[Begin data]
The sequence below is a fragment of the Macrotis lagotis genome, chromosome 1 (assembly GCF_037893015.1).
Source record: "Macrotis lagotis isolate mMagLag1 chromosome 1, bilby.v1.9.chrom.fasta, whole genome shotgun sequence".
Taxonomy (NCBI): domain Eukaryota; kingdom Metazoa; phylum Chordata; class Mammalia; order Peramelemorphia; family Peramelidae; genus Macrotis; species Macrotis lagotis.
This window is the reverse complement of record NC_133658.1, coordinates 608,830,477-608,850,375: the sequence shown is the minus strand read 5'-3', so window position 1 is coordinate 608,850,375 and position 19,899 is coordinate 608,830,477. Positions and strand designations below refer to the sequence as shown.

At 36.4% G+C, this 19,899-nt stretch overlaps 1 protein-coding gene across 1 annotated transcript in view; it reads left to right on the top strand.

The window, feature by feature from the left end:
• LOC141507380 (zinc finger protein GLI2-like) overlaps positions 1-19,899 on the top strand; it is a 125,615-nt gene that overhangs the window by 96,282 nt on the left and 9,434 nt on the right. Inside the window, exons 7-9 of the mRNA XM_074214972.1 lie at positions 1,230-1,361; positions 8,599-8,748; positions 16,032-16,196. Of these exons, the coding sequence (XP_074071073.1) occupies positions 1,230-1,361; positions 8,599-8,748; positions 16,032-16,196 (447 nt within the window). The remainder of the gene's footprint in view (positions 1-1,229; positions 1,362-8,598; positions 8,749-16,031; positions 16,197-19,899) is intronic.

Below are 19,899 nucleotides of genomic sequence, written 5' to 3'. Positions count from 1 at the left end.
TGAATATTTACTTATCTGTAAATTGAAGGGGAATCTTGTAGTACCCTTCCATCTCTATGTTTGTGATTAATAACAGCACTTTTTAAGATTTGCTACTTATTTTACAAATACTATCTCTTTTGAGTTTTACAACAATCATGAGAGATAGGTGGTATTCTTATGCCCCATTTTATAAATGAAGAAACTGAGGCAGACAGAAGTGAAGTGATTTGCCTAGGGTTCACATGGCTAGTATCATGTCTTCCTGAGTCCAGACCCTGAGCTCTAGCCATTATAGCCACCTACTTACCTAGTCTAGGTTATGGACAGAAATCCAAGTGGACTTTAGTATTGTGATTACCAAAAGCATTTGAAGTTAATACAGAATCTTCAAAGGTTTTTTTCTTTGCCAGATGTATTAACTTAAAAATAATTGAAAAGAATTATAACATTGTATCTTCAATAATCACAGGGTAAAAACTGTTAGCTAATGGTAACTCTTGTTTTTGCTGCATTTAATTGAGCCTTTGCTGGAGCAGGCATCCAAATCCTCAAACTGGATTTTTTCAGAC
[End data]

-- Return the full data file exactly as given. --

The sequence below is a fragment of the Macrotis lagotis genome, chromosome 1 (assembly GCF_037893015.1).
Source record: "Macrotis lagotis isolate mMagLag1 chromosome 1, bilby.v1.9.chrom.fasta, whole genome shotgun sequence".
Taxonomy (NCBI): domain Eukaryota; kingdom Metazoa; phylum Chordata; class Mammalia; order Peramelemorphia; family Peramelidae; genus Macrotis; species Macrotis lagotis.
This window is the reverse complement of record NC_133658.1, coordinates 608,830,477-608,850,375: the sequence shown is the minus strand read 5'-3', so window position 1 is coordinate 608,850,375 and position 19,899 is coordinate 608,830,477. Positions and strand designations below refer to the sequence as shown.

At 36.4% G+C, this 19,899-nt stretch overlaps 1 protein-coding gene across 1 annotated transcript in view; it reads left to right on the top strand.

The window, feature by feature from the left end:
• LOC141507380 (zinc finger protein GLI2-like) overlaps positions 1-19,899 on the top strand; it is a 125,615-nt gene that overhangs the window by 96,282 nt on the left and 9,434 nt on the right. Inside the window, exons 7-9 of the mRNA XM_074214972.1 lie at positions 1,230-1,361; positions 8,599-8,748; positions 16,032-16,196. Of these exons, the coding sequence (XP_074071073.1) occupies positions 1,230-1,361; positions 8,599-8,748; positions 16,032-16,196 (447 nt within the window). The remainder of the gene's footprint in view (positions 1-1,229; positions 1,362-8,598; positions 8,749-16,031; positions 16,197-19,899) is intronic.

Below are 19,899 nucleotides of genomic sequence, written 5' to 3'. Positions count from 1 at the left end.
TGAATATTTACTTATCTGTAAATTGAAGGGGAATCTTGTAGTACCCTTCCATCTCTATGTTTGTGATTAATAACAGCACTTTTTAAGATTTGCTACTTATTTTACAAATACTATCTCTTTTGAGTTTTACAACAATCATGAGAGATAGGTGGTATTCTTATGCCCCATTTTATAAATGAAGAAACTGAGGCAGACAGAAGTGAAGTGATTTGCCTAGGGTTCACATGGCTAGTATCATGTCTTCCTGAGTCCAGACCCTGAGCTCTAGCCATTATAGCCACCTACTTACCTAGTCTAGGTTATGGACAGAAATCCAAGTGGACTTTAGTATTGTGATTACCAAAAGCATTTGAAGTTAATACAGAATCTTCAAAGGTTTTTTTCTTTGCCAGATGTATTAACTTAAAAATAATTGAAAAGAATTATAACATTGTATCTTCAATAATCACAGGGTAAAAACTGTTAGCTAATGGTAACTCTTGTTTTTGCTGCATTTAATTGAGCCTTTGCTGGAGCAGGCATCCAAATCCTCAAACTGGATTTTTTCAGAC